Cost implications of protest

It is on record that the economy is already in a frail state on the backdrop of Covid -19. For over five months, the economy was shut down. The EndSARS protests, which assumed destructive dimensions leading to public asset destructions inflicted huge damage to already battered economy.

Experts said the cost implications could be massive.

Professor Uche Uwaleke of Banking and Finance department, Nassarawa State University said the end result of the destructions would manifest in GDP contractions. “While it may be relatively easy to quantify the explicit costs to government, groups and individuals of properties destroyed in the wake of the end SARS crisis which runs into billions of US dollars, the implicit costs from curfews in several states, movement restrictions, reputational risk and impact on investment cannot be quantified.

So also, is the loss of precious lives many of whom must be family breadwinners. “Inevitably, the result will manifest in fall in real GDP deepening the projected economic contraction this year, disruptions in supply chain and rising inflation, widening of fiscal deficit as government is bound to incur extra budgetary expenditure to fix damaged infrastructure. This will entail further borrowing and worsening the debt burden,” he said.

He added that, as a consequence, further reduction in foreign investments should be expected, which is likely going to affect external reserves and put more pressure in the forex market and exchange rate. “The stock market is likely to witness dampening of investors sentiments. Also, the overall level of poverty and unemployment will likely rise. “Government should move fast to restore normalcy and confidence in the economy including speedy implementation of socioeconomic reforms in line with the demands of the end SARS protesters,” Uwaleke advised. On their part, governors of South West states described the vandalisation of assets in Lagos as a “coordinated attempt” to weaken economy of the region.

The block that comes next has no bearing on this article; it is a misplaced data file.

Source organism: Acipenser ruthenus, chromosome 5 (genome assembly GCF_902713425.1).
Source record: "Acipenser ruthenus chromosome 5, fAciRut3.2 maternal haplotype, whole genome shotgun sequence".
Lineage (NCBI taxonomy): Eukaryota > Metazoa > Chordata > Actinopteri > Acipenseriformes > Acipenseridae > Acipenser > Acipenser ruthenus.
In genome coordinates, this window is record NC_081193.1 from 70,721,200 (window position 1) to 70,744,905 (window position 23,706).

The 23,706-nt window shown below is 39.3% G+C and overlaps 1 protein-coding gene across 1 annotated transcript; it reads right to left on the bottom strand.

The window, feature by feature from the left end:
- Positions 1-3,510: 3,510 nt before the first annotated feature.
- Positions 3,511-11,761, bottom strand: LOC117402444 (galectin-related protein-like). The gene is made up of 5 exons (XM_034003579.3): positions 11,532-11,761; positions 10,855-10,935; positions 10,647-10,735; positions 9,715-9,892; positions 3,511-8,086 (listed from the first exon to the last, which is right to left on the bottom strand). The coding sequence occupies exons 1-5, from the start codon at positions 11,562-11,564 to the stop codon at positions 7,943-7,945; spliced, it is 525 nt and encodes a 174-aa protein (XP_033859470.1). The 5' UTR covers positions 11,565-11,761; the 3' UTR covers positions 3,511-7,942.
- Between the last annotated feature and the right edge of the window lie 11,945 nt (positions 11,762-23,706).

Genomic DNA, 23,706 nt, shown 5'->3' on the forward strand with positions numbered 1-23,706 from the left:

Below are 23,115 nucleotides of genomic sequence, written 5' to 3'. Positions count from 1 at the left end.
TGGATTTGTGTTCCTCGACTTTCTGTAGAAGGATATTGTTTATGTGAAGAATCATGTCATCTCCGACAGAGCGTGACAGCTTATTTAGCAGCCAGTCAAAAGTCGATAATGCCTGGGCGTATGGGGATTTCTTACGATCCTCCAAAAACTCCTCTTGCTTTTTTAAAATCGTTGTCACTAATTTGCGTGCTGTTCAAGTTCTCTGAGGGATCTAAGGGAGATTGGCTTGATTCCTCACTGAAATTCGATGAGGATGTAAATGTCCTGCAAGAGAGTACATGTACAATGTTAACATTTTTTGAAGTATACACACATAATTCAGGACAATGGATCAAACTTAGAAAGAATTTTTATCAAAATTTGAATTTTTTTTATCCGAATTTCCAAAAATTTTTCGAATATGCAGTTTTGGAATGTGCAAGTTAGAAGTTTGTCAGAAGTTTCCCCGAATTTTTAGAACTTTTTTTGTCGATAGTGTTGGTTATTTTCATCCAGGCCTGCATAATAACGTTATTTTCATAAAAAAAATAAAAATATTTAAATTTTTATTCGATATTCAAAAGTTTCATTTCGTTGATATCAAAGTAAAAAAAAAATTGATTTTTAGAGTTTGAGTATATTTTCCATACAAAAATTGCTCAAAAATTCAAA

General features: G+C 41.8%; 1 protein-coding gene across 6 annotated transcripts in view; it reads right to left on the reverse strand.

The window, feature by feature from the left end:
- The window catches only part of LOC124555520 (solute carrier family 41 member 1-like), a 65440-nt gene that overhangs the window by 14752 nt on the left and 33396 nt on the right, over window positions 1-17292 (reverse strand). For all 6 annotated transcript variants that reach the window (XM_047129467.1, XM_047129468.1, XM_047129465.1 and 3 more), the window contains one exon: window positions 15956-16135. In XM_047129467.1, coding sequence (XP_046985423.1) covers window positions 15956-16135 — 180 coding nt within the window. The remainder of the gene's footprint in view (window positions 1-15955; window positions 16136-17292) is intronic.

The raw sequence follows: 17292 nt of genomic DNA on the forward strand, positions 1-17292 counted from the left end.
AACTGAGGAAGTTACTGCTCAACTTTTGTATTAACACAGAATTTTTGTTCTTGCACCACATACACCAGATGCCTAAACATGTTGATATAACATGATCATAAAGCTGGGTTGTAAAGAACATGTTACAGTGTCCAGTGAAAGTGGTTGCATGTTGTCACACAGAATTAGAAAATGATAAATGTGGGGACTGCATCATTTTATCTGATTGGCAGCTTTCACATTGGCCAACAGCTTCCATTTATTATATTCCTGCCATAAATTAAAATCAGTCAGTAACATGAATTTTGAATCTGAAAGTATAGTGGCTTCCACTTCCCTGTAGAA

Rotimi Akeredolu, Governor of Ondo state, who spoke on behalf of the governors, stated this after an assessment tour of Lagos state. According to a statement by Gboyega Akosile, spokesman to the Lagos Governor, Akeredolu likened Lagos to a war zone, stating that the extent of destruction was shocking. The governors condemned the widespread violence, adding that there appeared to be an agenda beyond the nationwide #EndSARS protests against police brutality.

“We are deeply concerned with the ease with which public buildings, utilities, police stations and investment of our people have been burnt despite the proximity of security agencies in those areas. The development leaves us with no other option than to believe that there may be other reasons for continued protests, well coordinated and funded,” Akeredolu was quoted as saying.

“We are particularly worried that 48 hours after the unfortunate incident at the Lekki Toll Gate by persons adorning military outfit, there has been no definitive statement from the military authorities on the incident. Our anxiety becomes heightened by the categorical denial of the Governor of Lagos State concerning the military deployment. No Governor has powers to authorize deployment of military personnel in Nigeria.”

Last line

To rein in youths in future, government should draw up a road map on innovation and employment programme. Merit should be given preference for securing employment into public sector against other considerations.